When scientist Hussein Kaoud decided to test genetically modified food on rats, he produced results that were extremely alarming and corroborate the conclusions that some international, independent scientists have reached.
Kaoud, of Cairo University’s Faculty of Veterinary Hygiene, fed nine groups of rats and mice different genetically modified foods — food made from organisms that have been biologically modified to incorporate genes with desired traits — and analyzed their physiological and psychological reactions.
The most common genetically engineered crops can resist herbicides or even create their own insecticides. Others have been manipulated in laboratories to enhance their tolerance to drought and water scarcity.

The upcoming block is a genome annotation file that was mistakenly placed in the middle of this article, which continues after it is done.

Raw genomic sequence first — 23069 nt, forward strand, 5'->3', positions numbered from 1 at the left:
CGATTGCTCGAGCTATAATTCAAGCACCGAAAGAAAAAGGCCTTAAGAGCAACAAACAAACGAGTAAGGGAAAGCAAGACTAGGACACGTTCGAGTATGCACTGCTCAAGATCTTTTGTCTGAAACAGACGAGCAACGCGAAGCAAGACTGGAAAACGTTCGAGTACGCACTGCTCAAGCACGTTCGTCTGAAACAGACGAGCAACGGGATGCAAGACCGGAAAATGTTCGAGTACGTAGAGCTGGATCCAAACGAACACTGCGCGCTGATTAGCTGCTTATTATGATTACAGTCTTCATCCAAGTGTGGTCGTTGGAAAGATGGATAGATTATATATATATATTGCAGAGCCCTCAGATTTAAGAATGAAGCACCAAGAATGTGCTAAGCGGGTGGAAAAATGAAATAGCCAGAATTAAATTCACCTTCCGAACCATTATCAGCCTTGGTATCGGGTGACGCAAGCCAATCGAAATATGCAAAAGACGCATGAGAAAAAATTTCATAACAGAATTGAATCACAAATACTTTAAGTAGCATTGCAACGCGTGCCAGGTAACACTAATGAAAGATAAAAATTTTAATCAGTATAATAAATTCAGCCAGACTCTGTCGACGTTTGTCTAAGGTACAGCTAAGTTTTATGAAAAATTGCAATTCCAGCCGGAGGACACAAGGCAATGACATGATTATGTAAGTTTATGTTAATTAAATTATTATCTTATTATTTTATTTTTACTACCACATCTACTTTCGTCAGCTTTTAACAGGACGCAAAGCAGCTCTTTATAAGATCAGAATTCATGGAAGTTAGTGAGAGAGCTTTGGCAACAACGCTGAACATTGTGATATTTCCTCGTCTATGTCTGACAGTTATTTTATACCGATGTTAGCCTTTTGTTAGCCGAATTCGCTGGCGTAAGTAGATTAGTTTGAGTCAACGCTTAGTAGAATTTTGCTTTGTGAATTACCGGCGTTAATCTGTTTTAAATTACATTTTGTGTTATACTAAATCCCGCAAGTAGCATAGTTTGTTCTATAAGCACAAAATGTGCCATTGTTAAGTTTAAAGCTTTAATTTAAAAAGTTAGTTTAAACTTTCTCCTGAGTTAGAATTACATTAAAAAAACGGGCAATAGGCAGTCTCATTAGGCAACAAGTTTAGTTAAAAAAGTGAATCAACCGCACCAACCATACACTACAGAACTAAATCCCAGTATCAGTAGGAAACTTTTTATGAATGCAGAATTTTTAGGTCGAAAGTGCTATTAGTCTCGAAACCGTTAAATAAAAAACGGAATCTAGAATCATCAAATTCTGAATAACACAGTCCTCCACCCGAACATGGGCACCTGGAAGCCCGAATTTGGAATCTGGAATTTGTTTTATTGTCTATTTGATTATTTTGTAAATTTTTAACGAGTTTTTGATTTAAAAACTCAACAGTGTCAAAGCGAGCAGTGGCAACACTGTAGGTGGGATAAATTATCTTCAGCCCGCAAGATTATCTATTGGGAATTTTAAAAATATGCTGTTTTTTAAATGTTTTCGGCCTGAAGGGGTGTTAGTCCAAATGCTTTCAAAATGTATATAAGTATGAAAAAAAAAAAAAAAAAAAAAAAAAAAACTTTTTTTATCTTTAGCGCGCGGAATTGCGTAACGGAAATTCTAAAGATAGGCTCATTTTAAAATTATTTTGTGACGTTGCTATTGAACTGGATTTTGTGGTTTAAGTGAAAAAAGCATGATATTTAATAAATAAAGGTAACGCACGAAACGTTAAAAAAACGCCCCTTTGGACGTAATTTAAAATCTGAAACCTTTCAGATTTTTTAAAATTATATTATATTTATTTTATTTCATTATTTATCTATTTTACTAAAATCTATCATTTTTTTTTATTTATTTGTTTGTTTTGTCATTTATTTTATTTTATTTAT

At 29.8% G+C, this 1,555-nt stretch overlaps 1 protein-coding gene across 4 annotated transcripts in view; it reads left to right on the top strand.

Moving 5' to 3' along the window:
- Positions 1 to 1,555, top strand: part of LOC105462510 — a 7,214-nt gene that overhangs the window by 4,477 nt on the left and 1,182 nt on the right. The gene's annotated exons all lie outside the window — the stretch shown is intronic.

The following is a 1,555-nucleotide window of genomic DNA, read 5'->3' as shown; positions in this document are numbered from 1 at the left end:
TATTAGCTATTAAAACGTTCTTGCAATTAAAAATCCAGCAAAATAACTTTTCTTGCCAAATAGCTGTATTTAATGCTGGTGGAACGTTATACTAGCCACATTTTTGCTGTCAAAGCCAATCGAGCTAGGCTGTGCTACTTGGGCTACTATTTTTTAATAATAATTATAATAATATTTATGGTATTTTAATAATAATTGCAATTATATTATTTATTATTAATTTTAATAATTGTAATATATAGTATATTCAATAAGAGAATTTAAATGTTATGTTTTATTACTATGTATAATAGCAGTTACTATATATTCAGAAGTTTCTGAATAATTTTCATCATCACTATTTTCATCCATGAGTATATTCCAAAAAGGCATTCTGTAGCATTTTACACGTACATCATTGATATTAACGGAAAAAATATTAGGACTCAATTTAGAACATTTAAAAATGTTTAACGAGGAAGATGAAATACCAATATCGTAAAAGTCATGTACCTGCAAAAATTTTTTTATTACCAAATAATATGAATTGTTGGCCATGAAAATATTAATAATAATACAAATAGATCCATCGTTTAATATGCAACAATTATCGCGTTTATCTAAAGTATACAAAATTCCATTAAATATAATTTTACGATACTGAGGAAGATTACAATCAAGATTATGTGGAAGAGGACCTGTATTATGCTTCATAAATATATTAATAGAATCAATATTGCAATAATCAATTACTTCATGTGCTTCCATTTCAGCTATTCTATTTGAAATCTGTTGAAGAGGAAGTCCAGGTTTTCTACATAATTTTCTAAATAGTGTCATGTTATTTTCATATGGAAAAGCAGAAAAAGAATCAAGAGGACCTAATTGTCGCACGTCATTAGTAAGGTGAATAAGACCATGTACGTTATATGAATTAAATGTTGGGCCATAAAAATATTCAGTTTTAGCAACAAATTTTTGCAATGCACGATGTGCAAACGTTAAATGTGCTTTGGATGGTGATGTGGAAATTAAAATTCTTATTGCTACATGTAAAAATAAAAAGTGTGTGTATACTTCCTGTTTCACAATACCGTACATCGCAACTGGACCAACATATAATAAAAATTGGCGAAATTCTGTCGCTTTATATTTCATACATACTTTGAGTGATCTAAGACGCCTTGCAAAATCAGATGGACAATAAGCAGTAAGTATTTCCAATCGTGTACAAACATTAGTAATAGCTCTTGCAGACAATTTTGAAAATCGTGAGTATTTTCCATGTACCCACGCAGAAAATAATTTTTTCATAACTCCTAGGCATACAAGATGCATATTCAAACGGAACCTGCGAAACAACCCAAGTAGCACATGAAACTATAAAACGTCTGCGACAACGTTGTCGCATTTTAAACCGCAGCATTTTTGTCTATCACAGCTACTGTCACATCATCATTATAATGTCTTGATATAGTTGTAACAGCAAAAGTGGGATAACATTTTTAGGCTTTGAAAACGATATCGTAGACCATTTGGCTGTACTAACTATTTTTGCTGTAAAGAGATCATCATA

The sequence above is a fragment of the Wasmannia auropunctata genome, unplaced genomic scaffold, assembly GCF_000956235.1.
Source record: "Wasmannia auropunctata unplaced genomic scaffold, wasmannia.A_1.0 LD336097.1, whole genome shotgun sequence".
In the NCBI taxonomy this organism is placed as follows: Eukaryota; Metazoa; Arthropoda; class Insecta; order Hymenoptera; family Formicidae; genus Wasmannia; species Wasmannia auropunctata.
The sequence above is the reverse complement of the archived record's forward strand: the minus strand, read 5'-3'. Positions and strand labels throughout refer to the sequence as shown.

While some genes are extracted from another plant and inserted in the genome of the new super plant, the most commonly added gene is Bacillus thuringiensis, or Bt — a soil bacterium that naturally produces crystal proteins fatal to insects. When a Bt gene is inserted into corn or cotton, each plant in the field becomes an insecticide that causes insects’ stomachs to rupture when they feed on it.
Ninety-five percent of genetically modified crops planted worldwide come from Monsanto, the world’s leading biotechnology and genetic engineering company. The four main genetically modified crops are corn, soya, canola and cotton, and they have spread all over the world since their initial commercialization in 1995.
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